What killed counties in Louisiana was the Constitution of 1845. When delegates convened in Jackson and New Orleans between August 1844 and May 1845 to discuss the new constitution, they spoke plenty of both parishes and counties. To wit, the word “county” or “counties” appears nineteen times in the published Proceedings of the Constitutional Convention. But the context of some usages—for example, “county or district” and “county or parish”—suggests the delegates were grappling with these terms.

Then something changed. When the final constitution was ratified on November 5, 1845, the word “parish” could be found roughly a hundred times. But, remarkably, “county” and “counties” had completely disappeared. Electoral representation would now be apportioned by parish units and their populations, as well as by new senatorial districts. The Constitution of 1845 ended all official talk of counties and permanently entrenched parishes in the map and political culture of Louisiana.

Why, after forty years, was a standard nationwide concept abandoned in favor of something sui generis? No explanation was provided by delegates for the omission, and it’s tempting today to view our parishes as a triumph of localism and traditionalism over external agents of change. Consider the circumstances: this era saw the peak of the political wrangling between the older, locally born Catholic Francophones (Creoles, including in this context Cajuns) and the recently arrived English-speaking, mostly Protestant Anglo-Americans. Debates arose constantly over matters such as the French versus English language, Roman Civil Law versus English Common Law, Creole versus Anglo voter apportionments, and other flashpoints. Counties were an American import, and they symbolized the geography of American political power, whereas paroisses, parroquias, and parishes spoke of all things Creole: Catholicism, the ancien régime, the Creole sense of place, the Gallic parlance. The excising of counties may have represented an Anglo concession, or a Creole pushback, to finally eradicate an unloved term already eschewed by the populace.

Pragmatism also played a role. To this point, Vidalia historian Robert Dabney Calhoun, interviewed by the New Orleans Times-Picayune in 1937, explained the last time “county” came up in state law. An Act of December 16, 1824, stipulated that “the sheriff of the Parish of St. John the Baptist shall be ex-officio sheriff of the county of German Coast, and that in the future only one sheriff shall be appointed for said county.” The act illustrated how redundant jurisdictions could lead to waste and confusion. When in 1843 that same sheriff attempted to pay his state taxes using his $290 compensation, which had been issued as notes by a now-defunct bank and were therefore worthless, the state had to pass a bill to authorize the transfer “from the sheriff of the German Coast county.” That was the last time “county” appeared in state law, and the uncertainty of the sheriff’s vague parish/county double duty may have set off a conversation among legislators and led to the pointed exclusion of “county” from the 1845 Constitution.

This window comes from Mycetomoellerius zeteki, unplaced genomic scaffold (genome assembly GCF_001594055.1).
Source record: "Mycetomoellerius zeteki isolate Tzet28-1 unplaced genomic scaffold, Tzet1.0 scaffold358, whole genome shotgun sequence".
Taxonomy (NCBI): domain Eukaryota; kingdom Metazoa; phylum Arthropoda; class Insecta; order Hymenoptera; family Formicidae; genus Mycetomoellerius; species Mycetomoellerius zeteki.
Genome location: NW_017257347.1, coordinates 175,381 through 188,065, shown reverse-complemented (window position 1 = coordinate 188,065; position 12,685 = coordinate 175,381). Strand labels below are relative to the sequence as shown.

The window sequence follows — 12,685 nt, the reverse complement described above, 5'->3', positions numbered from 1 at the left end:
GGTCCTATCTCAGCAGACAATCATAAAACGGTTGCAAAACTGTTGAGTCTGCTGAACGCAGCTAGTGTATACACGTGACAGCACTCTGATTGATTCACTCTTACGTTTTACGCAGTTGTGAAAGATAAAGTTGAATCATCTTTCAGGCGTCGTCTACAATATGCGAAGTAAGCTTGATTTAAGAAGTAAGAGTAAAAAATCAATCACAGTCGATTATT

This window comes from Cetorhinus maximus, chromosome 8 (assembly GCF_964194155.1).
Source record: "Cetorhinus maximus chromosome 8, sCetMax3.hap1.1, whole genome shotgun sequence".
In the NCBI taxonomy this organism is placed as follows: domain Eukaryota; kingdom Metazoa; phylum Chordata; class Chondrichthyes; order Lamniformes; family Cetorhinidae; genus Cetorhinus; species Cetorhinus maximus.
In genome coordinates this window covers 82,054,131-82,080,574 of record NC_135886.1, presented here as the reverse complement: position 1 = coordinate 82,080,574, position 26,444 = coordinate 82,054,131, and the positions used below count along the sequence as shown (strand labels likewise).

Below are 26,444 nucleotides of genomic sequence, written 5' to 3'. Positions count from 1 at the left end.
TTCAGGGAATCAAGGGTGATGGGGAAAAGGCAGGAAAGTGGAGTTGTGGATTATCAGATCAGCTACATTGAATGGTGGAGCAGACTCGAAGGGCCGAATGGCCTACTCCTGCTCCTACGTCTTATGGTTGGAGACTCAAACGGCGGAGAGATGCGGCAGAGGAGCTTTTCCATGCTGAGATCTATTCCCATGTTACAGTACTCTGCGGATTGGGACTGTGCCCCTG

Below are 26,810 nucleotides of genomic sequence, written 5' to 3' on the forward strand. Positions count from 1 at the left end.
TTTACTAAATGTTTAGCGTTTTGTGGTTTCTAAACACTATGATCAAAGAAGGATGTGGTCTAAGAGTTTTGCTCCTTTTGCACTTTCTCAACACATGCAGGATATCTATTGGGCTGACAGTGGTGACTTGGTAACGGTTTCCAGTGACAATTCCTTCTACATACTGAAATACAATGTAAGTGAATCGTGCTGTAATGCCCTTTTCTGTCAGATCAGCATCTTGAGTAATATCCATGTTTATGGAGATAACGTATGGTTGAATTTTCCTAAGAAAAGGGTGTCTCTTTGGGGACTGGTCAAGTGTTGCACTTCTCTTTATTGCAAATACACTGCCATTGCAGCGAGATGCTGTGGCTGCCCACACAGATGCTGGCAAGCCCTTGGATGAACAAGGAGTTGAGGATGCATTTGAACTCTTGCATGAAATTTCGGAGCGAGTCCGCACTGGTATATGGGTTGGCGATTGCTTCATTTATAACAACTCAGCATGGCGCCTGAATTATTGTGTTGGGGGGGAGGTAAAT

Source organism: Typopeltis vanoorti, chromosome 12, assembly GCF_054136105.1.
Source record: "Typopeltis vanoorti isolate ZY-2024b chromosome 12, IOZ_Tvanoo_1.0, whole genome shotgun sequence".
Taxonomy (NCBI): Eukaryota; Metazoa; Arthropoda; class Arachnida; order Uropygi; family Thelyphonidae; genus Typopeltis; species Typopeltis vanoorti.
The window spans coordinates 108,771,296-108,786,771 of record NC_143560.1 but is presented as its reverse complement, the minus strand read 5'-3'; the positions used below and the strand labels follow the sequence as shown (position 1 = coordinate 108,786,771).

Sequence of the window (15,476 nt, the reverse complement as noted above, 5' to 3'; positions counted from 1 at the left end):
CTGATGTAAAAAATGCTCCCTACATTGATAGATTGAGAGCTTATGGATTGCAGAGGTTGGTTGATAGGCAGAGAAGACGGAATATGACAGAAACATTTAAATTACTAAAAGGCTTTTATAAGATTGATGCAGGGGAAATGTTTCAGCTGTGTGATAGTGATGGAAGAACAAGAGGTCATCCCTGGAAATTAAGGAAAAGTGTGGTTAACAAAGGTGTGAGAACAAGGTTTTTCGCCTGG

“There never was a legislative act formally abolishing the old counties; nor was there such abolition by the new constitution,” explained Calhoun. “The old counties had died years before from a pernicious political anemia,” he wrote, in reference to how the original counties swayed electoral representation. “The old counties,” he concluded, “may be likened to a row of old picture frames which were allowed to hang on the wall for many years after the portraits had been removed.”

But what precisely changed over the course of 1844–1845, when “county” came up repeatedly at the Constitution Convention but then utterly disappeared in the final Constitution, never to resurface?

So far as I can determine, it’s a mystery.


Richard Campanella, a geographer with the Tulane School of Architecture, is the author of Bienville’s Dilemma, Geographies of New Orleans, Bourbon Street: A History, Lincoln in New Orleans and other books. He may be reached through richcampanella.com[email protected]; or @nolacampanella on Twitter.